The 'Internet Of Things' Will Soon Be A Truly Huge Market, Dwarfing All Other ... Business Insider That's roughly equal to the number of smartphones, smart TVs, tablets, wearable computers, and PCs combined.
It's not too late to rebuild this thing for the people.
People tend to talk about the Internet the way they talk about democracy—optimistically, and in terms that describe how it ought to be rather than how it actually is.
This idealism is what buoys much of the network neutrality debate, and yet many of what are considered to be the core issues at stake—like payment for tiered access, for instance—have already been decided. For years, Internet advocates have been asking what regulatory measures might help save the open, innovation-friendly Internet.
Never before were politicians, business leaders, and scientists more urgently needed to master the challenges ahead of us. We are in the middle of a third industrial revolution. While we see the symptoms, such as the financial and economic crisis, cybercrime and cyberwar, we haven't understood the implications well. But at the end of this socio-economic transformation, we will live in a digital society. This comes with breath-taking opportunities and challenges, as they occur only every 100 years.
BIG data is suddenly everywhere. Everyone seems to be collecting it, analyzing it, making money from it and celebrating (or fearing) its powers. Whether we’re talking about analyzing zillions of Google search queries to predict flu outbreaks, or zillions of phone records to detect signs of terrorist activity, or zillions of airline stats to find the best time to buy plane tickets, big data is on the case. By combining the power of modern computing with the plentiful data of the digital era, it promises to solve virtually any problem — crime, public health, the evolution of grammar, the perils of dating — just by crunching the numbers.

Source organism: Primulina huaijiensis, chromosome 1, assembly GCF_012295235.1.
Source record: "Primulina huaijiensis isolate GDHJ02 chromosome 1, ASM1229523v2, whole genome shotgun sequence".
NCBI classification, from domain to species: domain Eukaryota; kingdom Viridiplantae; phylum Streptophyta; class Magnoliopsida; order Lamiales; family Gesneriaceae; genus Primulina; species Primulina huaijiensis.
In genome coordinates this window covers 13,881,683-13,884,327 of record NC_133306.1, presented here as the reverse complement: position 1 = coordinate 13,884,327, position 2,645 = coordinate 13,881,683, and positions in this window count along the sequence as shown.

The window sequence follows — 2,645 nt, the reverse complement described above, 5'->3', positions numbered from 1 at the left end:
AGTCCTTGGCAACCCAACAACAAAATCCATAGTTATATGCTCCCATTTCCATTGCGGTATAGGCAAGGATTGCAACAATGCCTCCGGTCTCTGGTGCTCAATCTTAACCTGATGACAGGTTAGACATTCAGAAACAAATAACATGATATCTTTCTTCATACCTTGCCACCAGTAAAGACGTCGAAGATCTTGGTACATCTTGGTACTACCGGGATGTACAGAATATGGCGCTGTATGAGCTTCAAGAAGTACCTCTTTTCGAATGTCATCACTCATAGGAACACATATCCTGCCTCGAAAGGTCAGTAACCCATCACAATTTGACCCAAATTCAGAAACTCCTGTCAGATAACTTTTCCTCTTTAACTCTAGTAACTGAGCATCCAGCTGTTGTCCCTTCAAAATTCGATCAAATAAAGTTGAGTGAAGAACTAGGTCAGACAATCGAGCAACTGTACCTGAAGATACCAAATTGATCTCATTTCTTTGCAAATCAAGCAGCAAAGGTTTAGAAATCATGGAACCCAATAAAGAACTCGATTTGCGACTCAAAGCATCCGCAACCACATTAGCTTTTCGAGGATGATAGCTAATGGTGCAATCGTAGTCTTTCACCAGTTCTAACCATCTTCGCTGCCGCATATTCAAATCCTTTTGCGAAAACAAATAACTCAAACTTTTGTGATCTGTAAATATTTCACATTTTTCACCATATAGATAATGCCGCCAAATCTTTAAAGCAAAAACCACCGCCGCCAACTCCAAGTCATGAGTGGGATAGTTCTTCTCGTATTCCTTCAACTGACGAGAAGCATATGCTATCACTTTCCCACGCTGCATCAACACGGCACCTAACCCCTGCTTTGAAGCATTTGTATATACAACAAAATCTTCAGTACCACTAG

How To Make Your Digital Business Succeed Forbes Peter Drucker once famously said that a business has only two functions: marketing and innovation. What he meant that successful businesses create great products and sell them effectively.
Do You Have A Data Strategy? Forbes Which is why the right data management strategy is so important: it's not about gathering a huge amount of useless information, and much less is it about alienating the client through NSA-style practices.
Illustration courtesy: Boyan Slat / The Ocean Cleanup “Once there was the Stone Age, then the Bronze Age, and now we are in the middle of the Plastic Age.” So begins 19-year-old Boyan Slat’s TEDx Talk on clearing plastic...
Roads snarled in London, Paris and several other major European cities Wednesday as taxi drivers and train workers protested new technology they say endangers passengers and gives upstart enterprises an unfair advantage.
In theory, oceans could power the entire globe without adding any pollution to the atmosphere. And they could provide a more dependable source of electricity than the wind or sun. They are also geographically convenient: roughly 44% of the global population lives within 150 kilometres of the coastline.
How can the entire business consume and manage IT in a safe and compliant way while still meeting the needs of today’s empower customers?
To answer this question we need insight into who will make the decisions on what IT will be used where and how it will be knitted together. We need some understanding of the drivers behind the current transition in how we consume IT in business.
The "smart city" is a futurist's dream town. It's carbon neutral because computers regulate its energy use perfectly. It has no traffic jams because sensors capture real-time data on the roads and guide drivers to optimal routes. Other sensors can quickly alert police to crime, or send information to your mobile about cool events. But living in a smart city could be a nightmare.